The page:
Algorithms have been mentioned a lot in recent days. We hear that it was an ‘algorithm’ that was responsible for the ‘downgrading’ of A level results this year. In fact, there is nothing wrong with an algorithm. Of itself it is neutral. Neither good nor bad. Let’s take a closer look. Firstly, what is an […]

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Nissan Night Vigil UPDATED

Yvonne Wancke

Local residents from the North East held a socially distanced night vigil outside the Nissan factory in Sunderland (Washington) on Friday 14th August at 9.30pm.  The group is concerned about the effect of a No Deal Brexit on industry and jobs throughout the North East and particularly at the Nissan plant in Sunderland. Members of […]

Cummings, Brexit and Russia Part 3

Colin Gordon

On military philosophers and mercenaries Two striking discussions of Dominic Cummings have described him as a ‘mercenary’.  The Newcastle social scientist and child poverty expert, the late John Veit-Wilson, commented in the Guardian that “it has long seemed obvious that Cummings was a highly articulate chancer and mercenary for neo-liberal US billionaires.” A reviewer of […]

Has the reopening of schools been planned well?

Giuseppe Bignardi

Schools in the UK have been totally or partially closed since 20th March. This time has not been utilised well to make realistic and sustainable plans for reopening. Boris Johnson has argued that reopening schools in September with full attendance is necessary to restart the economy. He has subsequently put more emphasis on the concept […]

Toon! Toon! Toon!

Peter Lathan

I used to work with a guy who was a fanatical NUFC supporter. So fanatical was he that he claimed to get more pleasure out of Sunderland losing a match than Newcastle winning one. Now we’re not just talking Newcastle v Sunderland games – haven’t had many of those in recent years! – but any […]

Building back badly

Penny Grennan

Following the statement by Dominic Cummings in The Times on 30th June, that he would like to “take an axe”, to planning laws, Boris Johnson has now publicly stated that he wants to “tear down the system and start again”. Obviously, a reprise of Cumming’s intentions, the result is essentially the same. Either way, chopping […]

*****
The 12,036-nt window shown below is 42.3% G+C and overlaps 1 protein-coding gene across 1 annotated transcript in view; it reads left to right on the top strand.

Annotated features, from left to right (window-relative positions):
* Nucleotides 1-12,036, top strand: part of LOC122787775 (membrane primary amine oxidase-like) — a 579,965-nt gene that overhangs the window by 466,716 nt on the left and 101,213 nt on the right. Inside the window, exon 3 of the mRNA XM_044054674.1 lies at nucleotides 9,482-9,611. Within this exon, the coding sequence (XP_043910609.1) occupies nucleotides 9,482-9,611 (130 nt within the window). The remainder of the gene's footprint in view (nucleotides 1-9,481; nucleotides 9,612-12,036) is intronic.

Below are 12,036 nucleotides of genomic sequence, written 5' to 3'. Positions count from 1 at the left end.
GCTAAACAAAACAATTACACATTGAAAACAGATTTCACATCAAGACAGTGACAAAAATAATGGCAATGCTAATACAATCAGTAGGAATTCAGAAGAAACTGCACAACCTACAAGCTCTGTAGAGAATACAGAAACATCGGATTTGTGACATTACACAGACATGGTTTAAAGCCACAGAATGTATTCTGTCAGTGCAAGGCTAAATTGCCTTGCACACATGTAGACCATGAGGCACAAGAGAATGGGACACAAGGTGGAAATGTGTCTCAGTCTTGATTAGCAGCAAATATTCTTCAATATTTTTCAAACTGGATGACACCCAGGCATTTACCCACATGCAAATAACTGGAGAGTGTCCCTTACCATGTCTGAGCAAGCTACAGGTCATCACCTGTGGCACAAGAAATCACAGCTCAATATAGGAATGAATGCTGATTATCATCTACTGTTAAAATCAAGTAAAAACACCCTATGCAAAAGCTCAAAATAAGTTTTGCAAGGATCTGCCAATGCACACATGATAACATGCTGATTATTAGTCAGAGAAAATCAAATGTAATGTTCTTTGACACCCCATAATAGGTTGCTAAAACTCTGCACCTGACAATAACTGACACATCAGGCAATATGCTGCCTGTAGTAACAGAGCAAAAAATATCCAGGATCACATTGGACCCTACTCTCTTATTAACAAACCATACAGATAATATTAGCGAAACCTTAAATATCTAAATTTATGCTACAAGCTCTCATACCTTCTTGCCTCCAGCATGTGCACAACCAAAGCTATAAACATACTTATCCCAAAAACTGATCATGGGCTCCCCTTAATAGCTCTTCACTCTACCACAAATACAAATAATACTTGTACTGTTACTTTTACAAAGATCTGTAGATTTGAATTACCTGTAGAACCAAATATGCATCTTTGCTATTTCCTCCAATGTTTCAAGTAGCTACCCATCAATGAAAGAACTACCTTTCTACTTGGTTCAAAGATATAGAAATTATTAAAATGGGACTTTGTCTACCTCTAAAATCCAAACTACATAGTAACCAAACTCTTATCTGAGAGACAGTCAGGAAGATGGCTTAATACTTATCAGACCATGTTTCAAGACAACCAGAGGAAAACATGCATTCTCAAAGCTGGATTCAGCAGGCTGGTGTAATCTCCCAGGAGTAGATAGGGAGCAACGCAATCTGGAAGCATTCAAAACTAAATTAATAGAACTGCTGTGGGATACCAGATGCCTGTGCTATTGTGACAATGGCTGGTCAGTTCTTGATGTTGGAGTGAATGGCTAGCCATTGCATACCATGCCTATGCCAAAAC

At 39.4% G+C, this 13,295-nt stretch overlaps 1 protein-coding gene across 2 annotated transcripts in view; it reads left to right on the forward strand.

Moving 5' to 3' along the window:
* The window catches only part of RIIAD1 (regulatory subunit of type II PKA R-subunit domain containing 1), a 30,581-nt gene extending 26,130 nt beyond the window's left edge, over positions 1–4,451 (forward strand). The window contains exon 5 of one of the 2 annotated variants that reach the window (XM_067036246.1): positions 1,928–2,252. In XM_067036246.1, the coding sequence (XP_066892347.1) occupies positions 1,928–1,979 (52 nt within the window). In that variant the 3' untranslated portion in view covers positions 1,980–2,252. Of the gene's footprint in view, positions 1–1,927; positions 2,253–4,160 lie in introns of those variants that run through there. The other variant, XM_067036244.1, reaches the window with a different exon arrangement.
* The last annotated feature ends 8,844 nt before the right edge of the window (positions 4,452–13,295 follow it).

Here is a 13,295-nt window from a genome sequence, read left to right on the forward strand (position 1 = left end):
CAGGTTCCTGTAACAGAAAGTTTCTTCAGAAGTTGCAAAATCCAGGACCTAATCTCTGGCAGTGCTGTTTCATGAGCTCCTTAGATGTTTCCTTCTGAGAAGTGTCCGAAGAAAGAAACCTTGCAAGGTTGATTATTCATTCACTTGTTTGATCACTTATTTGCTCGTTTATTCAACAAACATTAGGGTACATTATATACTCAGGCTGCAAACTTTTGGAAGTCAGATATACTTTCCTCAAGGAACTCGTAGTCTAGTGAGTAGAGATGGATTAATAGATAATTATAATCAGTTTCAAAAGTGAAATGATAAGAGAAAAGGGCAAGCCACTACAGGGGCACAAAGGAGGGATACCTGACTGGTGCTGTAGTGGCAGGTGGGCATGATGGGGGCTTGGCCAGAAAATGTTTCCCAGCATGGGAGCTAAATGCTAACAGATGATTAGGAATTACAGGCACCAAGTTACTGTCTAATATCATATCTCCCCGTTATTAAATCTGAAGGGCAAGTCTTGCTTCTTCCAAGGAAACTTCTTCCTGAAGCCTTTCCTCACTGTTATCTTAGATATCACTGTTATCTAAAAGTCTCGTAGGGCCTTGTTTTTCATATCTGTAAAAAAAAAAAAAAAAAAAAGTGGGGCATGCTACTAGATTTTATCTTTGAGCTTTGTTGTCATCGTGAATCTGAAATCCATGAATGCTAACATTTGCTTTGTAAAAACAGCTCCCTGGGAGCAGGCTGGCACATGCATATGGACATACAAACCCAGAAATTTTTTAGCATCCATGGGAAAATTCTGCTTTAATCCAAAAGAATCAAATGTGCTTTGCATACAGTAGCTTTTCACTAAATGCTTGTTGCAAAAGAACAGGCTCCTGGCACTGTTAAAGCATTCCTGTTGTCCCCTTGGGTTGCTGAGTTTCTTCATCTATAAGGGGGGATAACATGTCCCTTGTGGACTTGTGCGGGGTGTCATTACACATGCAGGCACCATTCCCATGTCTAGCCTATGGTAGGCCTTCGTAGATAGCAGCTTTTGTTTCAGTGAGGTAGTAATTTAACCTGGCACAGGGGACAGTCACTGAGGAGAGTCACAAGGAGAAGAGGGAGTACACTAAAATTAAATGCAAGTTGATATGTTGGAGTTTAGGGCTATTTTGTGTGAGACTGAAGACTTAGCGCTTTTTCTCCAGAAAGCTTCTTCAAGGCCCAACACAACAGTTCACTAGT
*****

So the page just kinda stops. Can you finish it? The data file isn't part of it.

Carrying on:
How safe is our food?

Richard Henson

The progress of the Agriculture Bill Can No Deal Brexit be averted? Good news. It can! If the House of Lords amendment passes when it returns to the House of Commons in September it may kill off the nightmare of a No Deal Brexit! This may surprise you. I did say “if”, but It’s a […]

What a mockery!

Yvonne Wancke

Today it was announced that A-level and GCSE students in England would be guaranteed to achieve a grade which was no lower than their ‘mock’ grade. This begs a number of questions. Firstly, how accurate is a mock grade? Many of us have heard countless times the expression “it’s only the mocks”. As one Newcastle […]

John Hume RIP

Peter Benson

Meeting one’s idol at any age is momentous. I met mine when I was just 18 and deeply immersed in local politics in Ireland, during the Summer of 1981. Politics was in my blood and I was active since the age of 16, in County Kildare, Ireland. My political involvement centred around the youth wing […]

I should be so lucky

Peter Benson

On democracy, Brexit and Russian money It can be difficult to have any faith in our current democracy, but I suppose when we compare the UK to Russia or China or indeed some other countries, we might consider ourselves lucky. Democracy is defined as ‘The belief in freedom and equality between people, or a system of government based on this belief, in which power is either held by elected representatives or directly by the people themselves’ (Cambridge English Dictionary) […]

How safe are vaccines?

Giuseppe Bignardi

During this challenging time, discovering and producing a safe and effective coronavirus vaccine in a short period of time is a formidable challenge, but not the only one. Despite the evident benefits of vaccines (10 million deaths were saved by vaccines just in 2010-2015), the influence of anti-vaccination movements is increasing. However, history shows us […]